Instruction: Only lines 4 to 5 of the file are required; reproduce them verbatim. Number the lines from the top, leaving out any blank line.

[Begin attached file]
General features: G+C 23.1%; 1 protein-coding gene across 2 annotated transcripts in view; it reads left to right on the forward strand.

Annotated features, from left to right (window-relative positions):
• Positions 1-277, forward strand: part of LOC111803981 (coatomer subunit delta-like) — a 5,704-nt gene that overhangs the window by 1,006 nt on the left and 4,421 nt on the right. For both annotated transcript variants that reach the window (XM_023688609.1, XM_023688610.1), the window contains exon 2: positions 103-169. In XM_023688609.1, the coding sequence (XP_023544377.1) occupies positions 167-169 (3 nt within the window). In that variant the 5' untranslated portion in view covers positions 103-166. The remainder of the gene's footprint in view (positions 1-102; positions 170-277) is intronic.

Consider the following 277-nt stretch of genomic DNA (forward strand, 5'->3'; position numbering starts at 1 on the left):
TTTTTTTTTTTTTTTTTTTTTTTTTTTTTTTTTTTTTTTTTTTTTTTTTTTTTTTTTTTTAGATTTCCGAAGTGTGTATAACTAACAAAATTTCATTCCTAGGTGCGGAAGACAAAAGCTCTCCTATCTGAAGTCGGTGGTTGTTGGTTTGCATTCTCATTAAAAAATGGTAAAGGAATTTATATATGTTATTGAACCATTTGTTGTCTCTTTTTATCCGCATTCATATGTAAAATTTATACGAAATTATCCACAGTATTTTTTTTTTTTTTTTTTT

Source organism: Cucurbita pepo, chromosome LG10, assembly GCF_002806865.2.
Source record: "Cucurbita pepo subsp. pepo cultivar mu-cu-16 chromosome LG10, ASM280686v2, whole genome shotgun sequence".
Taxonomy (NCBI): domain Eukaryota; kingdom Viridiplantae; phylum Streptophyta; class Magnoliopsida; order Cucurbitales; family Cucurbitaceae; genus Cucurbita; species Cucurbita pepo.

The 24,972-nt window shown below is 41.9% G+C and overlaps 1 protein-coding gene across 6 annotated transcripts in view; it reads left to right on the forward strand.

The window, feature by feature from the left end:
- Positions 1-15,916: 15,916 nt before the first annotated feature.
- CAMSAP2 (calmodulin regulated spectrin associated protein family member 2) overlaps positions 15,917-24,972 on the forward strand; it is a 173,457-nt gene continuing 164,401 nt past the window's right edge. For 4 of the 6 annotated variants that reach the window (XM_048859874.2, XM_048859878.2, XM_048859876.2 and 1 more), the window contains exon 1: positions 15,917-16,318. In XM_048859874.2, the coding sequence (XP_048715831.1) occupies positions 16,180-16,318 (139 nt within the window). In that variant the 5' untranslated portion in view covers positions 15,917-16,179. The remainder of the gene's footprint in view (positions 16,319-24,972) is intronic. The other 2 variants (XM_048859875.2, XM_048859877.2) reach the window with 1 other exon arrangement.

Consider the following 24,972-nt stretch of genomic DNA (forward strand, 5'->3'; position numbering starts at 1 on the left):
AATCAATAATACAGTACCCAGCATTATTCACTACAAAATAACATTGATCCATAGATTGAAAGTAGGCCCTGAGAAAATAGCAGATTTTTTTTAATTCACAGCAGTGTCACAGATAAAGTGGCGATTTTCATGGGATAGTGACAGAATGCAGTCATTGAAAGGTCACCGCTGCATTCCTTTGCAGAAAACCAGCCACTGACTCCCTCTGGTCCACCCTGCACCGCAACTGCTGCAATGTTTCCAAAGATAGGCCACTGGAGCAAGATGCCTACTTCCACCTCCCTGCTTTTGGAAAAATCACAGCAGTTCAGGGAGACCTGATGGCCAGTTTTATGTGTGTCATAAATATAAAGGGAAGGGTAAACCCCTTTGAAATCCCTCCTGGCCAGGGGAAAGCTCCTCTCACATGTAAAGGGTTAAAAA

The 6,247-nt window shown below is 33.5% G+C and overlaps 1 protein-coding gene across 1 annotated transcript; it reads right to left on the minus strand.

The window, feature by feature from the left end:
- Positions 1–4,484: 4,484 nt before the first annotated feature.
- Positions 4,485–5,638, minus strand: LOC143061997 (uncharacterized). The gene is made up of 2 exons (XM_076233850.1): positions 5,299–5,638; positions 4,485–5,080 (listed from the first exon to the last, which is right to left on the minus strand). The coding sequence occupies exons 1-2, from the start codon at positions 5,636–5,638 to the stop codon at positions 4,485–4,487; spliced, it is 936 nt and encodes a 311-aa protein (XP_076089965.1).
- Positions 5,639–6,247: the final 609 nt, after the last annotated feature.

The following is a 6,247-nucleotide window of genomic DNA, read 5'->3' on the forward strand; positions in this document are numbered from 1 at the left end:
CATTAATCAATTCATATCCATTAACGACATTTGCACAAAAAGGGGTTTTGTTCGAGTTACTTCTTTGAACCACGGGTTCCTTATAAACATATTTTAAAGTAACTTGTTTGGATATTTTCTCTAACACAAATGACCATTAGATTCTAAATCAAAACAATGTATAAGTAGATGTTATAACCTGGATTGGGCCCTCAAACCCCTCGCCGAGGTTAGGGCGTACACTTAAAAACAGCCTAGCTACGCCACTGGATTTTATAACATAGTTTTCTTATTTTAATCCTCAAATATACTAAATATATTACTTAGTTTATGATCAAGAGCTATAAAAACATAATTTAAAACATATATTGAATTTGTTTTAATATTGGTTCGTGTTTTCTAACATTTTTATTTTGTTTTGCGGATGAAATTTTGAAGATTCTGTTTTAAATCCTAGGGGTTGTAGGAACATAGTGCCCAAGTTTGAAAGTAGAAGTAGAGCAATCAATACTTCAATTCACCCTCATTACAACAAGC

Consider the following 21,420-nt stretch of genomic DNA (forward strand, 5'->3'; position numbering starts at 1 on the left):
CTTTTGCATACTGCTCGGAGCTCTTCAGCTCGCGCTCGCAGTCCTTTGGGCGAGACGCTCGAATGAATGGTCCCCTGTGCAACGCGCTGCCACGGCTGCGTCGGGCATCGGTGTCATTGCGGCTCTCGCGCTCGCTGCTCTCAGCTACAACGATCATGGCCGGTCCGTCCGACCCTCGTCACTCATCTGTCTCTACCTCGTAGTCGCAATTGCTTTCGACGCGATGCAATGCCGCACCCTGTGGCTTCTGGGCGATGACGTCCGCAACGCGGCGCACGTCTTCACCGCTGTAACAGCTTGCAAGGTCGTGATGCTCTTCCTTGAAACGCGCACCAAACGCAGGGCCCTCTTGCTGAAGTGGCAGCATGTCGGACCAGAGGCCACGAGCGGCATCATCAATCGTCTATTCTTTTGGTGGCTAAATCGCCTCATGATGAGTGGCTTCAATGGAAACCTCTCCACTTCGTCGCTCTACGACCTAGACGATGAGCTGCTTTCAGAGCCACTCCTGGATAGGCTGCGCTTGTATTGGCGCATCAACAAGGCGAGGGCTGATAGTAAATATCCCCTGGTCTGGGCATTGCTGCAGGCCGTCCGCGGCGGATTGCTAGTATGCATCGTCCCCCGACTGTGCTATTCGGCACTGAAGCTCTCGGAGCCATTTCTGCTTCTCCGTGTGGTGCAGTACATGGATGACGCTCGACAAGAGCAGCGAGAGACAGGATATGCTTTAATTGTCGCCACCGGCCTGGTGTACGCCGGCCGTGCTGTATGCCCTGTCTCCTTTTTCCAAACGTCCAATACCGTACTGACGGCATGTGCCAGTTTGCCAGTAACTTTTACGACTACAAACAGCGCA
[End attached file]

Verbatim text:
Consider the following 277-nt stretch of genomic DNA (forward strand, 5'->3'; position numbering starts at 1 on the left):
TTTTTTTTTTTTTTTTTTTTTTTTTTTTTTTTTTTTTTTTTTTTTTTTTTTTTTTTTTTTAGATTTCCGAAGTGTGTATAACTAACAAAATTTCATTCCTAGGTGCGGAAGACAAAAGCTCTCCTATCTGAAGTCGGTGGTTGTTGGTTTGCATTCTCATTAAAAAATGGTAAAGGAATTTATATATGTTATTGAACCATTTGTTGTCTCTTTTTATCCGCATTCATATGTAAAATTTATACGAAATTATCCACAGTATTTTTTTTTTTTTTTTTTT